“All the musical pieces were influenced by the Romantic Movement,” says Michael Albin, owner of Hudson Wine Merchants. “So the wines we will be pouring and telling concert-goers about will be paired to match.” Four examples of light, sparkling and somewhat ethereal wines will be served during the concert intermission.
In keeping with the Library theme, Mr. Hall has selected two books (available at the Hudson Area Library) that should be of interest to concert goers. The first is Chopin’s Funeral by Benita Eisler. This book details the featured composer in exile, his explosive love affair and final days in the arms of George Sand’s daughter. And Beethoven’s Hair – by Russell Martin, a modern day DNA analysis of hair strands collected in 1827 that lead to a conclusion about the cause of the composer’s deafness.
The evening is a benefit to help convert the Fifth Street Armory into the new quarters for the Hudson Area Library. With groundbreaking scheduled for this spring, the need for the Library’s Capital Campaign to raise the balance of the 2 million dollars required is sure to become more visible. An overview of the Library’s new quarters as well as donor information can be found at http://armory.hudsonarealibrary.org/.
The concert begins at 6pm on the evening of Saturday, March 22nd at the Hudson Opera House, 327 Warren Street, Hudson. Tickets for this fund raiser are $75.00 each. Sponsor tickets include a listing in the event program and are $150.00 each. All donations are tax deductible. Purchases must be made in advance by check or credit card. There will be no sales at the door and seating is limited. Tickets are available by contacting Cayla Consaga at the Library. 518.828.1792 or e-mail firstname.lastname@example.org. Purchases must be made by Monday, March 17th.
The Capital Campaign of the Hudson Area Library is supported in part by gifts and pledges from Hudson River Bank & Trust Foundation, T. Backer Fund, The Alexander and Marjorie Hoover Foundation, Raymond C. Kennedy Foundation, Inc. and many generous individuals and corporate sponsors.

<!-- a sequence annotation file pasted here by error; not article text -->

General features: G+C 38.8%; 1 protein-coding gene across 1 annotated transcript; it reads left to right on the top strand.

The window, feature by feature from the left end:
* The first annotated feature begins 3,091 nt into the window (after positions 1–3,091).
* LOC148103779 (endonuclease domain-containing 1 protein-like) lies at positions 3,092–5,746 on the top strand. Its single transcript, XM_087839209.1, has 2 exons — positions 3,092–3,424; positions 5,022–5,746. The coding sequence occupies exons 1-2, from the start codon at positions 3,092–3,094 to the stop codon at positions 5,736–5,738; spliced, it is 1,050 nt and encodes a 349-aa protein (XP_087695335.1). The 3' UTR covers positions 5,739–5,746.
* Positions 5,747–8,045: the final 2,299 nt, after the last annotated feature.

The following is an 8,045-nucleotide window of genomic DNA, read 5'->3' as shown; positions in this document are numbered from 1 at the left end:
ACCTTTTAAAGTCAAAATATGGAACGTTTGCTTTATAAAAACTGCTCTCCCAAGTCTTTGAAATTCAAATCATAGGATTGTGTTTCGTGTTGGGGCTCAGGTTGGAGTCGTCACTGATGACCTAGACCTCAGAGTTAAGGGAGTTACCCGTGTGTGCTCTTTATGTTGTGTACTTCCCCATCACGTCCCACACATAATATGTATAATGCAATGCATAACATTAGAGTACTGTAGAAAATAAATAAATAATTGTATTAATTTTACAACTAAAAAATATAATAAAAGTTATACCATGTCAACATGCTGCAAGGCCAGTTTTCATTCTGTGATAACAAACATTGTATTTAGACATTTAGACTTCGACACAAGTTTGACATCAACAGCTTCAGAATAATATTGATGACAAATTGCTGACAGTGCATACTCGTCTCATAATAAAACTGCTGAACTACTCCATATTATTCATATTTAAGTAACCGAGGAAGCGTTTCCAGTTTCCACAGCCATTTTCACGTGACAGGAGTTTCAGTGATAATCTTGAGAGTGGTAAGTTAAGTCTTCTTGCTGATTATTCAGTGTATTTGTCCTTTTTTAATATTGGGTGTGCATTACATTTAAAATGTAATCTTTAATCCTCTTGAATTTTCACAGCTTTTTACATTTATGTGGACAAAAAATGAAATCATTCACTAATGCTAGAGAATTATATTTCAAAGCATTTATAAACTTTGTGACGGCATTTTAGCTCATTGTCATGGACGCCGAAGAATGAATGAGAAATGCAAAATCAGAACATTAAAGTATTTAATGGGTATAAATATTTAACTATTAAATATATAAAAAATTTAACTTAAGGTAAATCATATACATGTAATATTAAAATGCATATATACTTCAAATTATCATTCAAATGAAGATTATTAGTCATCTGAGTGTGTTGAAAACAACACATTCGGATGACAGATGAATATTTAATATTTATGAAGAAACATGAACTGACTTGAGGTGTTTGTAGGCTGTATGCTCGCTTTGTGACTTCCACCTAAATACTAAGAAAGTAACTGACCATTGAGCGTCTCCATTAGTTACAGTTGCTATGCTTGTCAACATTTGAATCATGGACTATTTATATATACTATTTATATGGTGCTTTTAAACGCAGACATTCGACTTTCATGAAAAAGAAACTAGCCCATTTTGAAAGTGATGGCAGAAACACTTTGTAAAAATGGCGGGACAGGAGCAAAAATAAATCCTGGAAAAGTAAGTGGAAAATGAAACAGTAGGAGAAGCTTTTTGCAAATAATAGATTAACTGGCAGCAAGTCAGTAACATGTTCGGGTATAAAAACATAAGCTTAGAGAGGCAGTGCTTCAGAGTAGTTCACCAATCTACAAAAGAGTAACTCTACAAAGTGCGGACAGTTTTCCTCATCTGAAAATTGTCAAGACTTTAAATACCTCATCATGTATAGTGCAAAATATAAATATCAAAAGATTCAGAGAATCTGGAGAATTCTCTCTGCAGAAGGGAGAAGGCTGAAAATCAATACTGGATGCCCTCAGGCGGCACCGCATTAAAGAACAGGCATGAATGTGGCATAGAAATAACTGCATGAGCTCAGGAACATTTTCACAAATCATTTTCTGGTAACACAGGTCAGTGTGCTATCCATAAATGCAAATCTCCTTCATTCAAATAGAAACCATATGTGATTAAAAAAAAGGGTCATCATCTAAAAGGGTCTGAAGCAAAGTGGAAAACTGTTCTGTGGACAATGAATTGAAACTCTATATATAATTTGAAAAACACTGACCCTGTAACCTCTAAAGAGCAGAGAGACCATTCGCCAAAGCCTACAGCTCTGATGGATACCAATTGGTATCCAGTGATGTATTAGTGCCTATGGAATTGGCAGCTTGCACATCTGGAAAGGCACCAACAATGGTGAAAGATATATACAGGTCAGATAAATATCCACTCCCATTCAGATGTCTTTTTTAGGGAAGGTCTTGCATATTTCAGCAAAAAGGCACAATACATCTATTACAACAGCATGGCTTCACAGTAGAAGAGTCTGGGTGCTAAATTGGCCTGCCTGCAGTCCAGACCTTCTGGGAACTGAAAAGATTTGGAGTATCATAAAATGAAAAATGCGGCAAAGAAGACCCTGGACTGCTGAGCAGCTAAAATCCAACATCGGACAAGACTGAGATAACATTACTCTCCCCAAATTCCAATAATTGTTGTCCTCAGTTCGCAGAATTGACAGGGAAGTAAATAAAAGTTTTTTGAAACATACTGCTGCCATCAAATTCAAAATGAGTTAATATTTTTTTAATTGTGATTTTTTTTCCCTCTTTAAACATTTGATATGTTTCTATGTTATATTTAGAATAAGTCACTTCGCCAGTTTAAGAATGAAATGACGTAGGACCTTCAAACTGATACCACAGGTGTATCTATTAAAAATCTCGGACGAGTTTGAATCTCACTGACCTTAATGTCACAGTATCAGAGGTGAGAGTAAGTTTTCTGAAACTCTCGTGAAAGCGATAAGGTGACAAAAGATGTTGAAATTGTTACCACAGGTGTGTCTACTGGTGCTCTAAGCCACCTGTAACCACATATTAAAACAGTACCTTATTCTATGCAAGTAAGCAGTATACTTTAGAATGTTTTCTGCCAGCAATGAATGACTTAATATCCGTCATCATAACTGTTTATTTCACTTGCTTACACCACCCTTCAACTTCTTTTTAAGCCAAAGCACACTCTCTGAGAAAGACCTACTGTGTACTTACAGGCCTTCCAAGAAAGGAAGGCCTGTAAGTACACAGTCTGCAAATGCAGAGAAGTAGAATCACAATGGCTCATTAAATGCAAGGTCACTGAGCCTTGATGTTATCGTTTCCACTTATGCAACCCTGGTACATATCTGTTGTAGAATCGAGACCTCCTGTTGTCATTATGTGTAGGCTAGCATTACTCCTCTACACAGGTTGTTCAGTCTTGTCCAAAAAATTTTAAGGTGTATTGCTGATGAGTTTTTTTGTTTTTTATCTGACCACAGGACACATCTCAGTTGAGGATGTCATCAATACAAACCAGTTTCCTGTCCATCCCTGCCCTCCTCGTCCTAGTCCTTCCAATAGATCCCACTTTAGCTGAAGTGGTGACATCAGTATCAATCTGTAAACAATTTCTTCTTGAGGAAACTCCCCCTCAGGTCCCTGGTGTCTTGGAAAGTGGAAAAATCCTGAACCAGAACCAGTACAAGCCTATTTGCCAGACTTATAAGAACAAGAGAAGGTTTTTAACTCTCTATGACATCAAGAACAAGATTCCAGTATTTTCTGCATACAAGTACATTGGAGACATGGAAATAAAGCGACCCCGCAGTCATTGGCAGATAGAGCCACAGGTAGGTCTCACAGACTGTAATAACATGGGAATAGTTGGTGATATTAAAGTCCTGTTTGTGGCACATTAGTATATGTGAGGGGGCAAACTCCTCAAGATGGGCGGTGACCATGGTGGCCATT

“Chopin was emotional and expressive,” says Hall. “His work speaks to me in a personal way that is inspiring. I’m hopeful that the pieces I’ve selected will move the audience, too.” Chopin had the ability to combine the folk music of his native Poland with the classical sounds he admired from Bach, Mozart and Schubert. The results were innovations in style, musical form and harmony – a blending that seemed particularly apt for the blossoming Romantic Period in Europe. In 1831, reviewers of his compositions wrote, “Hats off, gentlemen! A genius.”
During intermission, attendees will be served four examples of light, sparkling and somewhat ethereal wines specially selected by Michael Albin, owner of Hudson Wine Merchants. “All the musical pieces on the program were influenced by the Romantic Movement,” Albin explained. “So the wines we will be pouring and telling concert-goers about will be paired to match.”
The program will include Chopin’s Nocturne in B-flat Minor and a grouping of four Chopin Etudes. Additional compositions from Rachmaninoff, Brahms, Debussy and Beethoven, as well as Chopin’s contemporary, Franz Liszt, will also be presented.
Described as “anevening of wine and music”, the concert begins at 6pm at the Hudson Opera House. Tickets for this fundraiser are $75.00 each. Sponsor tickets include a listing in the event program and are $150.00 each. All donations are tax deductible. Purchases must be made in advance by check or credit card. There will be no sales at the door and seating is limited. For tickets, contact Cayla Consaga at the Library – 518.828.1792 or by e-mail email@example.com. Purchases must be made by Monday, March 17th.